Tuesday, 31 August 2010

the whitechapel road

This is the Whitechapel Road in East London. I have painted this scene a number of times and i am still drawn to it. A street like this will at first site appear static, unchanging. Though on closer observation you notice it is in constant flux, some changes are subtle, some obvious. There is however a commonality in these refinements. They are forced by necessity.

It would be very unlikely that a change occurs purely for the aesthetic. The windows are renewed because the others were rotten. The signage replaced because the previous business went broke. The walls are painted because their prior shabby state was affecting trade. And ‘Those satellite dishes’ have to go... It’s all cable now’. The rough hands of commerce squeeze hard here. High competition to the right meets low margins to the left. Constant change without ever looking new.

For at least 700 years this road and its human players have been on a permanent ‘Make do and mend’ ticket. This tension creates vibrancy and excitement as living on the edge tends to do. Combine that with the mix and match architecture and you have a unique cocktail. Walk here and you will get wrapped up in the sell and the thrill of the £1 purchase. You can’t help feeling that you HAVE to buy something, ‘Of course I need two kilos of tomatoes and a nylon zip up bag just to keep them in, doesn’t everyone?’

The earnest need for trade also generates a feeling of acceptance, all are welcome here. Consequently the rejected of London are drawn to this place. They come to be with the like minded, to feel normal. It’s most famous outcast being Joseph Merrick (The Elephant man) who allowed himself to be exhibited in the shop second from right and later lived over the road in the Royal London Hospital until his death. If the Whitechapel Road was in need of a saint then beatification would certainly go to this hopeful, charming, wounded man.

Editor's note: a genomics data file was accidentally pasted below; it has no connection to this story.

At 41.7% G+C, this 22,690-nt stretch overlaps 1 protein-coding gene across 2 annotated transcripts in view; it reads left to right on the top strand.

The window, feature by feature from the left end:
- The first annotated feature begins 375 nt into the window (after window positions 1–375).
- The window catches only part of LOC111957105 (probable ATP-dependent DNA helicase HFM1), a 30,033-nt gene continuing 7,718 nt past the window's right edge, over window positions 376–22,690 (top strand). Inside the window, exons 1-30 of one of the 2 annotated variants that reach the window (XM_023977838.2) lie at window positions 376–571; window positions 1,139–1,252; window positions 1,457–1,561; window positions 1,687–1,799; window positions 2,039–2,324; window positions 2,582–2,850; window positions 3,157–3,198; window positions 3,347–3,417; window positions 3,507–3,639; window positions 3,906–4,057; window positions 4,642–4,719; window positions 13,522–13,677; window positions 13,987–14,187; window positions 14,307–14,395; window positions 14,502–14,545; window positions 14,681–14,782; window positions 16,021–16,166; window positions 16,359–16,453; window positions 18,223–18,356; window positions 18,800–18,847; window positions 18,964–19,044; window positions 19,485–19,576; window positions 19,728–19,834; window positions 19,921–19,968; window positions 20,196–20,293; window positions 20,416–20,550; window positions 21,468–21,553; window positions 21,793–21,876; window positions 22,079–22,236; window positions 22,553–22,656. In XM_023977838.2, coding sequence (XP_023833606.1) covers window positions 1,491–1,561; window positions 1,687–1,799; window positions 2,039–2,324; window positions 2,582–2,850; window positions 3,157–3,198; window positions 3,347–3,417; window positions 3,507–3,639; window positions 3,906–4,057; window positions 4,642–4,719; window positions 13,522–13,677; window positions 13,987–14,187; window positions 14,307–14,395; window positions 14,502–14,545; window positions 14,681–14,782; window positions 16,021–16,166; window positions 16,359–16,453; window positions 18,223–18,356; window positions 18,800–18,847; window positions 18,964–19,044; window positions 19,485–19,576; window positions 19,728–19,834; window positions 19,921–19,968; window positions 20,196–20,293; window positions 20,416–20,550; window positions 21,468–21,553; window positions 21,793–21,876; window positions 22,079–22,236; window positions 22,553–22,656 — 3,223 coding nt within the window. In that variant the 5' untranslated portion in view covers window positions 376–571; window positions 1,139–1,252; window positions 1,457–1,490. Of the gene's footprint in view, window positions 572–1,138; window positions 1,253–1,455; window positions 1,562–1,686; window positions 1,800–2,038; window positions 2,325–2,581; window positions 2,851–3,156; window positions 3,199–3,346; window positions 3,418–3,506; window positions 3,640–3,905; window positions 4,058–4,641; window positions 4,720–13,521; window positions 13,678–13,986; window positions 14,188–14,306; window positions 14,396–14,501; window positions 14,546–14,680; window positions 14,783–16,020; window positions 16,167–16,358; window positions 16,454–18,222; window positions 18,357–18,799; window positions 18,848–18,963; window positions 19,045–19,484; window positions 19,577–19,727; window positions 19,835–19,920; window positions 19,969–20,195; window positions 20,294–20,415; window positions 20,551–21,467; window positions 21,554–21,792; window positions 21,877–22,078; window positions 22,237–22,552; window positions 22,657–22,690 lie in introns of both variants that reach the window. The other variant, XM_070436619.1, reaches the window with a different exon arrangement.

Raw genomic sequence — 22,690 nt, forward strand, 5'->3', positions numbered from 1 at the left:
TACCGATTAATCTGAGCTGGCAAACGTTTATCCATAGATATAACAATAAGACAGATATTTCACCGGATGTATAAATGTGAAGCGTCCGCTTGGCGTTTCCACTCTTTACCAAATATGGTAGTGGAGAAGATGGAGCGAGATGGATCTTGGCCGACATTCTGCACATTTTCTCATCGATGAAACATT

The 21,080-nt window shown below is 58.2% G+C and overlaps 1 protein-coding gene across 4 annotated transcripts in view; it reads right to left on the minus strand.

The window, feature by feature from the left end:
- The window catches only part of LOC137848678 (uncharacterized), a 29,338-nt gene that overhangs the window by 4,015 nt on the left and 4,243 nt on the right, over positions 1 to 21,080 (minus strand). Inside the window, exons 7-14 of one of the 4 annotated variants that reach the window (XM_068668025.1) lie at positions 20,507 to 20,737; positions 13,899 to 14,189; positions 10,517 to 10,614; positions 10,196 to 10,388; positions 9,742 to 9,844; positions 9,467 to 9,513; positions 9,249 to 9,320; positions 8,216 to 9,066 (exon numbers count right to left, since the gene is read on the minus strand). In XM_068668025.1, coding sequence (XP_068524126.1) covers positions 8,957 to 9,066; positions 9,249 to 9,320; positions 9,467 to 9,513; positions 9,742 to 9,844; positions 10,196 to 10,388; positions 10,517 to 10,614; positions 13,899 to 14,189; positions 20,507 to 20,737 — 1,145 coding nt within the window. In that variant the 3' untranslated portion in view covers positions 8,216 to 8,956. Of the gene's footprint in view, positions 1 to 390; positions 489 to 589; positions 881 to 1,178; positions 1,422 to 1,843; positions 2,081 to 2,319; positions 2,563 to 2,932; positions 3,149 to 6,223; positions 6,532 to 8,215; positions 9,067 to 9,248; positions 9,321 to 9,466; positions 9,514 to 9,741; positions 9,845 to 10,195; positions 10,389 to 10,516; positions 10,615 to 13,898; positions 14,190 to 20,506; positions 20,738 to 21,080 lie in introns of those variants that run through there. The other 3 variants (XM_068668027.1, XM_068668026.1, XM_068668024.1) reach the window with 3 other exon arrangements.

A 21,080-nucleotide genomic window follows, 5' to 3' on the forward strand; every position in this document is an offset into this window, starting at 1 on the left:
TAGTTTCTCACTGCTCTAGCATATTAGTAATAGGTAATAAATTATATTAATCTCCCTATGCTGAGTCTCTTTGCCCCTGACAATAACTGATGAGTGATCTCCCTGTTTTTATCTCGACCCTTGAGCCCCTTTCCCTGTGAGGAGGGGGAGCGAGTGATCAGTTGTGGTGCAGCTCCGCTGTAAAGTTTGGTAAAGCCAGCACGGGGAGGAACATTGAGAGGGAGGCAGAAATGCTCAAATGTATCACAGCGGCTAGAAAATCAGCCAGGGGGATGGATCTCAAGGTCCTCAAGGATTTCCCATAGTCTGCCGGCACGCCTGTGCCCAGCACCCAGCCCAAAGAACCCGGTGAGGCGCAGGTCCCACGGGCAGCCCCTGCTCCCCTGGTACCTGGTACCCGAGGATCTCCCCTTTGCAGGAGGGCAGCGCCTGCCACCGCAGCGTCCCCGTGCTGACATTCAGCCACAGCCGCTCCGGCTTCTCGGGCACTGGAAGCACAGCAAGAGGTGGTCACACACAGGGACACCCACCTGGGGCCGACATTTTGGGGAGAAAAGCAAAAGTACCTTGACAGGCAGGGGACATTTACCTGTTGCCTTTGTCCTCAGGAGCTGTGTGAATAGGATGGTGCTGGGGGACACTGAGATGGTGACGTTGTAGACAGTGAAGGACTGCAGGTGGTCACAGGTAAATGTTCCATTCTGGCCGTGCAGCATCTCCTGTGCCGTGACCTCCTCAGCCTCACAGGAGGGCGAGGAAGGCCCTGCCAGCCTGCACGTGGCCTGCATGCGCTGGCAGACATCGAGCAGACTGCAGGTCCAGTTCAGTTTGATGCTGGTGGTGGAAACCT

Monday, 30 August 2010

a painting in sutton-on-sea

I have recently been commissioned to paint a scene in Sutton-On-Sea. The client’s mother used to own a house in the town though she is now too elderly to visit so he thought a painting which would recall many a happy holiday would make a nice present for her.

I had never heard of Sutton-On-Sea though after searching in Google I discovered that it is in Lincolnshire. I could not find much more information aside from adverts for pubs and chip shops. The largest contribution about the town was in Wikipedia which said:

'It is host to a post office, a few public houses, a Spar store, a hotel, and a paddling pool on the front. The A52 to Skegness runs through the town.'

So in so far as the ever growing internet is concerned the core function of this community is to provide a road from somewhere unspecified to Skegness. I couldn’t wait to get there!

I left London at around 6am and planned to be on site by around 9.30 and thankfully the journey was uneventful. My client had carefully marked some key points which he felt would be interesting subjects to paint. He had chosen about a dozen or so and most were down the High Street which in itself was only a few hundred yards long. The buildings were a mixture of Victorian and 1970’s architecture. And just as Wikipedia had promised there was a Spar too.
The choice was simple. Nicks Knacks junk shop. A building rammed with a genuinely brilliant clutter of ‘stuff' that seems to spill into the street. The chap who runs the place (Nick?) is a fine fella and supplied me with cups of coffee all day and a chair too. Nick's Nacks appear to be a more that just a shop. It is a meeting point and general focus for the many of the locals. I quickly sketched them as they passed or paused outside to pass the time of day. Often with a bag of chips in hand.

It would be very easy to miss Sutton-on-Sea if you are on your way to Skegness from somewhere unspecified, though if you do go, then pop into Nick's Knacks and lose yourself for an hour or two.

I hope you like the painting.